When filing for bankruptcy, do married couples have to file together or can one spouse file bankruptcy? Find out here.
The bankruptcy rate per 1,000 people was 5.3 percent last year alone. People file bankruptcy for a variety of reasons, but if you’re married, you might have some questions when it comes to filing bankruptcy documents.
Can one spouse file bankruptcy is a question that is sitting at the forefront of your mind right now, and we want to provide you the answers you’re looking for. Continue reading on now for everything that you need to know about can one spouse file bankruptcy without affecting the other?
Filing Individually is Possible
The worst thing that could happen when you file for bankruptcy is affecting your spouse negatively. But, we are pleased to inform you that when you’re filing bankruptcy, you have the option to file either jointly or individually without it negatively affecting your spouse.
If you and your spouse have taken on a considerable amount of debt together, then you might file jointly. But, if you’ve taken on a massive amount of debt, you might consider filing by yourself to not affect your spouse.
The bonus of filing jointly is that you don’t have to pay multiple fees when it comes to finding a legal team to help you through the process.
Debts Don’t All Disappear
One misconception that people have when filing for bankruptcy is that all the debts they have will automatically be forgiven and disappeared once the paperwork has gone through. Unfortunately, this is not true; all the debt you have won’t vanish.
Debts not disappearing pertains to joint debts, which are debts that are shared by both you and your spouse. Therefore, if you both have debt, and only one of you decides to file bankruptcy individually, the debt will still show on your spouse’s credit report.
This means that if there are people still after you to pay back this debt, they can continue to contact your spouse in an attempt to collect the outstanding debt. It may be helpful to check and see what types of debts can be discharged once you’ve filed for bankruptcy. We’ll get into that in a bit.
When you file for bankruptcy, your income will be taken into account, as will the income that’s provided by your spouse. There are two types of bankruptcy that people qualify for.
The first is Chapter 13, and that’s if your income is above a minimum amount that has been set, and the other is Chapter 7, when your income is lower than the set amount. One type of bankruptcy filing requires that at least some of the debt you’ve taken on is paid back.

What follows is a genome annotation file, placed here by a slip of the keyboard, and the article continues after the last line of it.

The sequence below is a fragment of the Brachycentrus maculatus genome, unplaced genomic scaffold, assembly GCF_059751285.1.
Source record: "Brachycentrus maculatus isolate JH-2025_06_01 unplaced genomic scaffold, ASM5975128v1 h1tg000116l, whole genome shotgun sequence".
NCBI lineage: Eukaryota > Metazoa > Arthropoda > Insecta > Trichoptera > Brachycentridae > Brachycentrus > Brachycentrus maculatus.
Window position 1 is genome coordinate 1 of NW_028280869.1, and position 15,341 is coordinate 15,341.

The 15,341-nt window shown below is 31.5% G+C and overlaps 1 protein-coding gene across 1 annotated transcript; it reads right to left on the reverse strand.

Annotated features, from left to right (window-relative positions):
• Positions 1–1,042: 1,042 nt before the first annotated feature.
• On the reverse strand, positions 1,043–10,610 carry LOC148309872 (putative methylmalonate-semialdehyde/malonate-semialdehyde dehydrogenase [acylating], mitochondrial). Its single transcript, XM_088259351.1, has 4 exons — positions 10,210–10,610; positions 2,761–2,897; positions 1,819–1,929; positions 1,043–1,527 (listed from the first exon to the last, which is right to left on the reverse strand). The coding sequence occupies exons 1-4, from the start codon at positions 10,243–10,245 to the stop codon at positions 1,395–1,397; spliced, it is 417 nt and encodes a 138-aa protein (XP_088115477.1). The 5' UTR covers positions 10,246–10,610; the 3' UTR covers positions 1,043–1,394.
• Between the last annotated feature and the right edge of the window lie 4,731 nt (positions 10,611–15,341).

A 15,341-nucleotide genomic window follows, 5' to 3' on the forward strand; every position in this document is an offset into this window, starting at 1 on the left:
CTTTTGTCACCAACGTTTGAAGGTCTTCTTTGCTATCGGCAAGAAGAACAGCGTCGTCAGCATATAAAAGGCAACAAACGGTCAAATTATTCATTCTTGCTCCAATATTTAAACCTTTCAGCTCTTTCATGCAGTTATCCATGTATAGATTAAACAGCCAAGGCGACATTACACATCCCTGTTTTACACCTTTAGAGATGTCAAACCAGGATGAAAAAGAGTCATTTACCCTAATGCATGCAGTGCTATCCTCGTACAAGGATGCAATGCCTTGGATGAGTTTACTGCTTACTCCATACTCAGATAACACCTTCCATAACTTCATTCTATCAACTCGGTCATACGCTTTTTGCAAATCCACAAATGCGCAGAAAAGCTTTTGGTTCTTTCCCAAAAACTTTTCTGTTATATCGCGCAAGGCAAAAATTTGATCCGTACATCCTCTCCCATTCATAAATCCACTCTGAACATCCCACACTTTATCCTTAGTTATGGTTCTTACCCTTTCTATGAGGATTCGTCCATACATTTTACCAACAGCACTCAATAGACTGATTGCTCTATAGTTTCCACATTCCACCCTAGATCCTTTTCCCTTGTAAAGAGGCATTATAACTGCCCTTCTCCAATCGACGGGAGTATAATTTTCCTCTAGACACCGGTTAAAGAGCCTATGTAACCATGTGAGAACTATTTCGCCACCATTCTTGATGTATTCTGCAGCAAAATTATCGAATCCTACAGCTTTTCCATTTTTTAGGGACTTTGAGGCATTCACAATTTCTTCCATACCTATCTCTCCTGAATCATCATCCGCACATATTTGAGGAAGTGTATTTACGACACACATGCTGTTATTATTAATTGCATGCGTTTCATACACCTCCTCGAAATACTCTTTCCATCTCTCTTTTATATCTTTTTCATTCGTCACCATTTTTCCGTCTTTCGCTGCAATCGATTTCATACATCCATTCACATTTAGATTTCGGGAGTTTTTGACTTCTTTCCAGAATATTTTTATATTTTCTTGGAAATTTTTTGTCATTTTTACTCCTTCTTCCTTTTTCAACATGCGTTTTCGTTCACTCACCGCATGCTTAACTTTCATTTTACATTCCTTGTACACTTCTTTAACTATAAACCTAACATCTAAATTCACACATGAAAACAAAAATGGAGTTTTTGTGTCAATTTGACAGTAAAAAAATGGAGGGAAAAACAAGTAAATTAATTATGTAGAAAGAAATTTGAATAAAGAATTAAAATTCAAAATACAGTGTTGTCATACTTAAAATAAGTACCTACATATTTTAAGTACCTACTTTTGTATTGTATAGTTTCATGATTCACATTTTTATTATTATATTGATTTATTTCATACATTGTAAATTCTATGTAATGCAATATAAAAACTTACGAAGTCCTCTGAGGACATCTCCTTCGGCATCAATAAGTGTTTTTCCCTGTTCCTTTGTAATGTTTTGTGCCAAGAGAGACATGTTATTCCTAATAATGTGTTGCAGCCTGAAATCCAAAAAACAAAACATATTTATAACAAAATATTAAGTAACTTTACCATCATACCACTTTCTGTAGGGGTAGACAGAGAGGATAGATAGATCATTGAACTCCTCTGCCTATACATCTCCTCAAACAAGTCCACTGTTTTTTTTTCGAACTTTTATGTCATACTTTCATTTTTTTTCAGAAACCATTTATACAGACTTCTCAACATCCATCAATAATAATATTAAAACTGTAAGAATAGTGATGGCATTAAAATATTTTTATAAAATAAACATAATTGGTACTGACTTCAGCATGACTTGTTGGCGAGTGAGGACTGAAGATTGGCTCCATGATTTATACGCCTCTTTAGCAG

Therefore, before beginning the process, it’s crucial to have your legal team explain to you which type of bankruptcy filing you will qualify for. This will help you to prepare for the rest of the process as well as figure out a plan in the event that you do have to pay some of the debt back.
What Are the Requirements for Bankruptcy?
When you file for bankruptcy, there are specific requirements that must be met in advance. If you’re filing for Chapter 7, you can’t have any record of having filed for it in the past eight years. If you’ve filed before, but your claims were denied, you’ve got to wait upwards of 181 days before you can move forward with submitting more bankruptcy documents.
Also, before bankruptcy can get filed, you’ve got to complete some type of counseling that’s provided by an agency.
In this counseling, they will talk about what led to you filing for bankruptcy. And provide you with some education and tools that will help to prevent this from reoccurring in the future. If you’re filing for Chapter 13 bankruptcy, you’ve got to make enough to be able to sustain the payment plan.
A plan that has been set for you to pay back a portion of the debts owed.
You’ve also got to provide evidence that you filed your taxes, both state and federal, for the last four years. These are a few of the requirements that must be met before filing Chapter 13 or 7 bankruptcy.
Debts That Can Get Discharged
We know that dealing with bankruptcy can be challenging, especially if you don’t know what debts you can get discharged. If you’ve got any legal judgments that are present against you those can get discharged by way of bankruptcy.
If you’ve got any specific responsibilities that you’re locked into because of a lease, that can get discharged. Other things, like credit card debt or medical bills, also qualify. In some cases, unless you can provide a solid case for why something should get discharged, it will remain on your credit report.
Or if a creditor takes the time to argue why you should still pay or why you owe money for a specific debt, there could be a chance that it’s not discharged.
Can One Spouse File Bankruptcy?
When asking yourself the question, can one spouse file bankruptcy, the answer is yes, but in some instances, all the debt may not always go away in the way that you would have hoped. It’s crucial to pay attention to the type of bankruptcy that you’re attempting to file because you might not qualify for one or the other.
If you’re looking for a reputable legal team to help see you through the bankruptcy process, contact Husker Law at (402) 415-2525. They know the ins and outs of bankruptcy and can provide you with all the details you need to achieve the most desirable results for your situation.